What is WAC Testing?

What is WAC testing

Environmental & Geotechnical Consultancy Services Throughout UK

Supported by Eight Regional Offices

How can I effectively manage the soil waste on the development site?

You can find more information on our Soil Waste Classification Services here

The Construction Code of Practice developed to assist anyone involved in the construction sector to better protect the soil resources with which they work has detailed information. At Earth Environmental & Geotechnical we provide the full range of services highlighted in the code of practice so contact us now to discuss your development site.

Please contact us early in the project development. We can ensure that the correct tests and site investigations are completed and where applicable provide mitigation steps to reduce the costs of managing contaminated land. Including possible options of: delineating the contaminated areas from non hazardous materials to reduce the waste needing to be disposed in expensive hazardous landfill, providing treatment of material to reduce contaminants.

Ideally disposal of waste should be the last resort and the correct risk assessments may identify that material can be reused onsite or at a different site with MMP – Material Management Plan.

Contact Us now to discuss

A summary of the key messages in this Code of Practice is set out below:

Pre-construction planning

• Have a soil resource survey carried out on site by a suitably qualified and experienced soil scientist or practitioner  at the earliest convenience and prior to any earthworks operations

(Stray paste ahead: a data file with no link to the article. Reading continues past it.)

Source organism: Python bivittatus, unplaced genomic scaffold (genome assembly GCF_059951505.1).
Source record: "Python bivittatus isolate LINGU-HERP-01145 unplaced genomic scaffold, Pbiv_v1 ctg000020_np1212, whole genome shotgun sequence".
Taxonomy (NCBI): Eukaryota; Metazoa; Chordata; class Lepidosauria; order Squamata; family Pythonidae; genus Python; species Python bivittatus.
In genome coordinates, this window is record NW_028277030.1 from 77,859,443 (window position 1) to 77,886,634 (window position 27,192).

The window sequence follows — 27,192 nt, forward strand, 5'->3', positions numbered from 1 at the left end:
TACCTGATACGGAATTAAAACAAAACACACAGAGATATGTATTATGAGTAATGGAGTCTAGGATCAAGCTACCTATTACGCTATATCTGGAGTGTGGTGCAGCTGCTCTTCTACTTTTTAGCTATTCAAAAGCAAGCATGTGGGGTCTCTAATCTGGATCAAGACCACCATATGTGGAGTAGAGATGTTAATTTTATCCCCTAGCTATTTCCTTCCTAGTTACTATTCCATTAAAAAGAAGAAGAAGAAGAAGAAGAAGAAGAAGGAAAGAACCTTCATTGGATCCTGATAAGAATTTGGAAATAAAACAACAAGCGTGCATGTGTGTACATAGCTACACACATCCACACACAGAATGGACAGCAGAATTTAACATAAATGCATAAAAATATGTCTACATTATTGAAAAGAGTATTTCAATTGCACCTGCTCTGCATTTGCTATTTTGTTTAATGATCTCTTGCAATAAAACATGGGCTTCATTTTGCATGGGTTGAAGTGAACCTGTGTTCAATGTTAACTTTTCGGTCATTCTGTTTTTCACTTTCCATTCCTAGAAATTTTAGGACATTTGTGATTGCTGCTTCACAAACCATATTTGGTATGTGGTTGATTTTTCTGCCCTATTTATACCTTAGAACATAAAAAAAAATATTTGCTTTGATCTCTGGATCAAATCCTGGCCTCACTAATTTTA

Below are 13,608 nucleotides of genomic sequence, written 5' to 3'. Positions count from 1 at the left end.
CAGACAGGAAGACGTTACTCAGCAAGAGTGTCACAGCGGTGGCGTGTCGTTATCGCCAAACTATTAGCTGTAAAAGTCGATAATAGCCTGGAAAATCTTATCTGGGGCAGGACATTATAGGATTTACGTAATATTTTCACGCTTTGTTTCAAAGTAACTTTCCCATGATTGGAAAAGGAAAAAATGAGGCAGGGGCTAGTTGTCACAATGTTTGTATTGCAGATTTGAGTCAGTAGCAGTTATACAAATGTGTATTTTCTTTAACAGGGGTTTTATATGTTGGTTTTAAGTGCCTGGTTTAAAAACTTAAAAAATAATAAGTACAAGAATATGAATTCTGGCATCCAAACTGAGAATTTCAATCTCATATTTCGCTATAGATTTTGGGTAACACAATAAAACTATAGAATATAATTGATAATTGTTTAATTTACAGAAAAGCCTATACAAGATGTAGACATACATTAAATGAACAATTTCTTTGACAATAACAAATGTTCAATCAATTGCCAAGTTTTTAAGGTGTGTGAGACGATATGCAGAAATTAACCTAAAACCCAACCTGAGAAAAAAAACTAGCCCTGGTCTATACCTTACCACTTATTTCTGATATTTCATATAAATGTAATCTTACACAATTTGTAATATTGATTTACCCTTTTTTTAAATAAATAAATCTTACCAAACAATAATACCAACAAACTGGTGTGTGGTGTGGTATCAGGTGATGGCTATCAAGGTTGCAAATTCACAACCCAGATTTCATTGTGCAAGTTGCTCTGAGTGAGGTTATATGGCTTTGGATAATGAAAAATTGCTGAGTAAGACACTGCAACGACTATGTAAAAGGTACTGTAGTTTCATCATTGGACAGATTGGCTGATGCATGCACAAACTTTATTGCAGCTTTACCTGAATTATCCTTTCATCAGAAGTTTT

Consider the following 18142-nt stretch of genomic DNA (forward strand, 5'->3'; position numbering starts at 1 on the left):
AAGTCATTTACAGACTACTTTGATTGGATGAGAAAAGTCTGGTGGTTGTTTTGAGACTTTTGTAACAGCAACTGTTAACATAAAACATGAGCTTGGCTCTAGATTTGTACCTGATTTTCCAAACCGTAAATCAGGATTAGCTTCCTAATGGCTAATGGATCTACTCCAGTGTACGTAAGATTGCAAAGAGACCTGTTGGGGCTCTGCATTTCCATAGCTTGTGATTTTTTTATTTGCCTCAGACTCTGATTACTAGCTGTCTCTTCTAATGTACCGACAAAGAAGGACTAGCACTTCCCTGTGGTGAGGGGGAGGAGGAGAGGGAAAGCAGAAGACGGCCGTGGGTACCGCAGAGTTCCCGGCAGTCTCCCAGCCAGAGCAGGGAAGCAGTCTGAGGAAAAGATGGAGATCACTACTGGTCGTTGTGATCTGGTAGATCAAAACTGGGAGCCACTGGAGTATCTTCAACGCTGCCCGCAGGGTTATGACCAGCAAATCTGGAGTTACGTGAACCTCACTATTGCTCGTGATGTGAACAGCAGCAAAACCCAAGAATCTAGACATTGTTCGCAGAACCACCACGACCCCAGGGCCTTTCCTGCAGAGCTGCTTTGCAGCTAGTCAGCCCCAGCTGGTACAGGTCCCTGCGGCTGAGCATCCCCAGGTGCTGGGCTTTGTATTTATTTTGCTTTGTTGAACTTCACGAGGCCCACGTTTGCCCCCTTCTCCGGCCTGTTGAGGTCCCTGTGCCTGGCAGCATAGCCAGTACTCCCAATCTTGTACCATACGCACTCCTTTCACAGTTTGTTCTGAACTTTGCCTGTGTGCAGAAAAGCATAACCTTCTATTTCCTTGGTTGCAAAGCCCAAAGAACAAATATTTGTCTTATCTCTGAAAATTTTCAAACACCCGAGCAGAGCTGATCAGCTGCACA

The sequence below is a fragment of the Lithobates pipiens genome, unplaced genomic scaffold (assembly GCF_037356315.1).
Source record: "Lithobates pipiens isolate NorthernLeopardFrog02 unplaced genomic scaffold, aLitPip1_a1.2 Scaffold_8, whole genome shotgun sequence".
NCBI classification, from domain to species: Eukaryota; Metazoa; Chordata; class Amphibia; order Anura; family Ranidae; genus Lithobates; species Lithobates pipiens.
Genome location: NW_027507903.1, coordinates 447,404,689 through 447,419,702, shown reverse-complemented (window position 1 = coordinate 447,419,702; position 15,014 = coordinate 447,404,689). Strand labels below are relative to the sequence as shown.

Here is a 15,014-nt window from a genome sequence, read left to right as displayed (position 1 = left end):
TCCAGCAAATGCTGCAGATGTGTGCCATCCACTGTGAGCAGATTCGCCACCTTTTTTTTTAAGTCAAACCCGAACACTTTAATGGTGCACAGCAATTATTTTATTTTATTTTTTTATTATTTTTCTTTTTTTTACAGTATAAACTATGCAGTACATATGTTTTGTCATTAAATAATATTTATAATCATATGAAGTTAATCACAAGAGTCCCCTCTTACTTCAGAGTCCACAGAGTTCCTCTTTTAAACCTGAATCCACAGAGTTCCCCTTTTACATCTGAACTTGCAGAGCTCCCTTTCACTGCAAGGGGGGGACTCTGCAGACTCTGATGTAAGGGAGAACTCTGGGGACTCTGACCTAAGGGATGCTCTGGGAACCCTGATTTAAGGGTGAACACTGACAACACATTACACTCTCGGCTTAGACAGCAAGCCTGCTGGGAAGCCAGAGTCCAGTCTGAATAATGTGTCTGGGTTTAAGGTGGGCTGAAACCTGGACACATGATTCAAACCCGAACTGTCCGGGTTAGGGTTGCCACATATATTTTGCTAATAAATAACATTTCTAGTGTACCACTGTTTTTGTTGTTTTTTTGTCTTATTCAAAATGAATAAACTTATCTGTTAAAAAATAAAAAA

• Incorporate the results of the soil resource survey into the site working strategy (e.g. Site Waste Management Plan or Material Management Plan) ensuring liaison between the soil resource survey and other ground investigations
• Ensure that you are informed of and follow waste regulations as necessary
• Consider the use of sustainable drainage systems on site as these can provide more long term protection of soils beyond the construction phase, by facilitating the infiltration and attenuation of surface water

Soil management during construction

• Prepare a Soil Resource Plan showing the areas and type of topsoil and subsoil to be stripped, haul routes, the methods to be used, and the location, type and management of each soil stockpile
• When stripping, stockpiling or placing soil, do so in the driest condition possible and use tracked equipment where possible to reduce compaction
• Confine traffic movement to designated routes
• Keep soil storage periods as short as possible
• Clearly define stockpiles of different soil materials

Landscape, habitat or garden creation

• Ensure that the entire soil profile is in a condition to promote sufficient aeration, drainage, and root growth
• Safeguard and utilise on-site soil resources where possible. If importing soils, use a reputable supplier, establish the source of the soil, and ensure it is suitable for the intended use

You can read the full document  here

What legislation covers soil waste?

In England and Wales, any soil that is to be discarded or is required to discard is considered to be waste you can find out more information here

If waste soil is to be exported from the site, it must be classified in accordance with the guidance provided by the Environment Agency’s publication. The technical Guidance WM3 can be read here

You can find more information on waste classification here

What is WAC Testing?

WAC Testing, also known as Waste Acceptance Criteria testing tells you which landfill site you can send your waste to.

WAC Testing sets out the criteria for the acceptance of waste at each landfill class, including criteria for underground storage. WAC testing is a legal requirement before a landfill can accept either inert or hazardous waste. Non-hazardous waste does not need WAC testing however if the waste could be inert it is prudent to complete WAC testing as inert landfill charges are more cost effective.